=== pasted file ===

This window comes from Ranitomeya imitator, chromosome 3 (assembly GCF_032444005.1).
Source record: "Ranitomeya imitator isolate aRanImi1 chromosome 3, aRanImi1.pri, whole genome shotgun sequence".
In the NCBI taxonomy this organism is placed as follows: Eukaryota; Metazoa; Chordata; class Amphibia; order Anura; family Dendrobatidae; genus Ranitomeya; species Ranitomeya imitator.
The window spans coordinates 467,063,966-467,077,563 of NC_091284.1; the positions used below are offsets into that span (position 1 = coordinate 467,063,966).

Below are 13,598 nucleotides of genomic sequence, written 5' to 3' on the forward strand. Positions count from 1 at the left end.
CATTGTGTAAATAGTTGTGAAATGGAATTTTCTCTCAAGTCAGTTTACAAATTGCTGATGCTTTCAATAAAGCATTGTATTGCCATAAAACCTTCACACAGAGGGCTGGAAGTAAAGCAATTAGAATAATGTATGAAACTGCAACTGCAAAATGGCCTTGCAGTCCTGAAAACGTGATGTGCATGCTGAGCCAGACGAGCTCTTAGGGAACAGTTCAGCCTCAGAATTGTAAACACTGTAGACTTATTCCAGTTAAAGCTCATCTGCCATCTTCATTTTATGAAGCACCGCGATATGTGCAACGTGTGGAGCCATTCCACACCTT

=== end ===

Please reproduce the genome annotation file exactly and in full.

This window comes from Ranitomeya imitator, chromosome 3 (assembly GCF_032444005.1).
Source record: "Ranitomeya imitator isolate aRanImi1 chromosome 3, aRanImi1.pri, whole genome shotgun sequence".
In the NCBI taxonomy this organism is placed as follows: Eukaryota; Metazoa; Chordata; class Amphibia; order Anura; family Dendrobatidae; genus Ranitomeya; species Ranitomeya imitator.
The window spans coordinates 467,063,966-467,077,563 of NC_091284.1; the positions used below are offsets into that span (position 1 = coordinate 467,063,966).

Below are 13,598 nucleotides of genomic sequence, written 5' to 3' on the forward strand. Positions count from 1 at the left end.
CATTGTGTAAATAGTTGTGAAATGGAATTTTCTCTCAAGTCAGTTTACAAATTGCTGATGCTTTCAATAAAGCATTGTATTGCCATAAAACCTTCACACAGAGGGCTGGAAGTAAAGCAATTAGAATAATGTATGAAACTGCAACTGCAAAATGGCCTTGCAGTCCTGAAAACGTGATGTGCATGCTGAGCCAGACGAGCTCTTAGGGAACAGTTCAGCCTCAGAATTGTAAACACTGTAGACTTATTCCAGTTAAAGCTCATCTGCCATCTTCATTTTATGAAGCACCGCGATATGTGCAACGTGTGGAGCCATTCCACACCTT